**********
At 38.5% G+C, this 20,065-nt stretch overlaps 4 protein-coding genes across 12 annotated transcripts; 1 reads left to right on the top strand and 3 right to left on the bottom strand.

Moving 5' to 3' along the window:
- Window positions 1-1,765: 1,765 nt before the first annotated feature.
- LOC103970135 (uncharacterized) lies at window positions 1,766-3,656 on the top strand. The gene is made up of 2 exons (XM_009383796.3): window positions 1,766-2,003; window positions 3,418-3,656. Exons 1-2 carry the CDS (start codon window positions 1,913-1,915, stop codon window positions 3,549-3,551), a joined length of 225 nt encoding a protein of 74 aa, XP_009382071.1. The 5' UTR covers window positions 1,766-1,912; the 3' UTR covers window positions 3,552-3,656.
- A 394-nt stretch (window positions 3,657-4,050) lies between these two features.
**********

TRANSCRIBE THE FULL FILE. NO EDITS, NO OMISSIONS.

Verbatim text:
At 38.5% G+C, this 20,065-nt stretch overlaps 4 protein-coding genes across 12 annotated transcripts; 1 reads left to right on the top strand and 3 right to left on the bottom strand.

Moving 5' to 3' along the window:
- Window positions 1-1,765: 1,765 nt before the first annotated feature.
- LOC103970135 (uncharacterized) lies at window positions 1,766-3,656 on the top strand. The gene is made up of 2 exons (XM_009383796.3): window positions 1,766-2,003; window positions 3,418-3,656. Exons 1-2 carry the CDS (start codon window positions 1,913-1,915, stop codon window positions 3,549-3,551), a joined length of 225 nt encoding a protein of 74 aa, XP_009382071.1. The 5' UTR covers window positions 1,766-1,912; the 3' UTR covers window positions 3,552-3,656.
- A 394-nt stretch (window positions 3,657-4,050) lies between these two features.